Janie and I have been trying to save money for the past several months. We spent all of our liquid assets during our recent road trip, doling out the lettuce for necessities like gas, snacks, hotel rooms, hookers and booze. We’ve stopped eating out (not really – but we talk a lot about it), buying useless things (like vegetables) and have skimped on birthday and anniversary gifts (everyone gets a single bite from a chocolate bar that I wrap and re-wrap…). With all this saving, we have amassed a hefty lump sum of $37.56, minus what I just paid for cupcakes (totally necessary expense).
What has really struck me lately is how much demand there is for my hard earned money the moment I begin to save it. Suddenly people are celebrating birthdays when I don’t remember them doing it the year prior. Cousins I never knew I had are getting married, the government wants special “fees,” the cats need money to go to the mall, my wife needs a few bucks to buy “gas” for the “car,” and those pesky lenders want their mortgage payments. No one seems to see how their needs are getting in the way of my needs, and I don’t like that one bit. What about me?
Well, no more. I’m going to buy some things with this green stuff my bosses give me for staring out the window all day. I’d say I’ve earned it.
First thing I purchase will be a bathroom monkey. Then I will get one of these:
I have been told, however, that those baby-things require a lot of money – and they never stop taking it. Even when they’re ten.
We have been talking about having babies. It’s an exciting thought, the possibility of outdoing our stomp-happy neighbors upstairs and their constantly howling dog with a louder and angrier baby who doesn’t have anything better to do. It’s not like we’d have a baby to love or be good role models for – seriously folks, gays as role models? I hear that’s impossible. No sir…we do it for the right reasons, we do it because we hate our neighbors.
We’ve long had a sperm donor profile saved for the day we decide to drive to the Sperm Bank of California (who wants Washington sperm when you could get sunny, golden California made sperm?) and our road trip originally seemed like it could have been be a perfect opportunity. We imagined how we would tell our child about the night of conception:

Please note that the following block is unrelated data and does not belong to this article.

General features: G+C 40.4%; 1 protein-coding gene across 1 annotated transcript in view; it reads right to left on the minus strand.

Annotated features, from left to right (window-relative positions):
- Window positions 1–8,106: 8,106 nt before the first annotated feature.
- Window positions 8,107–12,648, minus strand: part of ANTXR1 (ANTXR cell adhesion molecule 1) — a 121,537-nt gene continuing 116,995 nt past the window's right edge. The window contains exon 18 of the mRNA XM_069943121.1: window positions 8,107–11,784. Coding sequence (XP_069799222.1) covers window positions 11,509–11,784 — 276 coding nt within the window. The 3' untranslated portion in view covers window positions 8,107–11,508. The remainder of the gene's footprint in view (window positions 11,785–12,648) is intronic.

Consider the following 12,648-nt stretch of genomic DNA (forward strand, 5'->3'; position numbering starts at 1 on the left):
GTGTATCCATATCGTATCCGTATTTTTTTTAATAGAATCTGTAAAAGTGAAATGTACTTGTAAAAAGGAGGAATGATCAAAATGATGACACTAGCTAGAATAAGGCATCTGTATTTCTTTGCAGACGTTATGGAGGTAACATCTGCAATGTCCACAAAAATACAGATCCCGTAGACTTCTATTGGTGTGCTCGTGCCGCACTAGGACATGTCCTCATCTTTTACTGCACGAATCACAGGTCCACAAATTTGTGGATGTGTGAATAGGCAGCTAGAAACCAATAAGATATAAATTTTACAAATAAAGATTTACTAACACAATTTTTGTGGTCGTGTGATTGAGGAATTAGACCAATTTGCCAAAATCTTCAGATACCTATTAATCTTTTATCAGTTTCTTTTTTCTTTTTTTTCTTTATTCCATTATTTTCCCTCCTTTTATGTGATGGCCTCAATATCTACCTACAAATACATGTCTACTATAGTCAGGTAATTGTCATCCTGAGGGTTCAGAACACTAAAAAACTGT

So there we were. Your mother rushed from the sperm bank to the car. We drove to the nearest Howard Johnson and got a room, paying by the hour because we were supposed to be in Santa Barbara before the end of the day. Your mother forgot to pack the turkey baster, so she had to run to the grocery store to buy one. She came back to the room all out of breath and wild with glee, holding that baster in her hand like it was the Holy Grail. Afterwards, we watched COPS and shared a bag of Doritos from the vending machine.
It didn’t work out and we left California exactly as we entered it – spermless. We did decide that 2008 would be the year we get going on this baby thing. We’ve found the right doctors, started saving our dollars, picked several names that no one likes but us and planned how we’d convert half the office to a place where that screaming thing will go when we get tired of of it.
The number one question that people ask us when we mention having children is: “Which one of you will be the mom?” When I point out that the entire lesbian relationship thing makes it pretty clear that we both will be, they hem and haw and ask if we’re adopting or, you know, doing it “naturally.” I like to say that we’re absolutely doing it naturally. We try and try every night and it just hasn’t been our time yet, but I’m confident that one night, when my beautiful wife and I are stripped bare and doing exactly what nature intended homosexual lesbians to do, that baby will grow out of the love we share. And by the love we share, I mean sperm donor number 6269.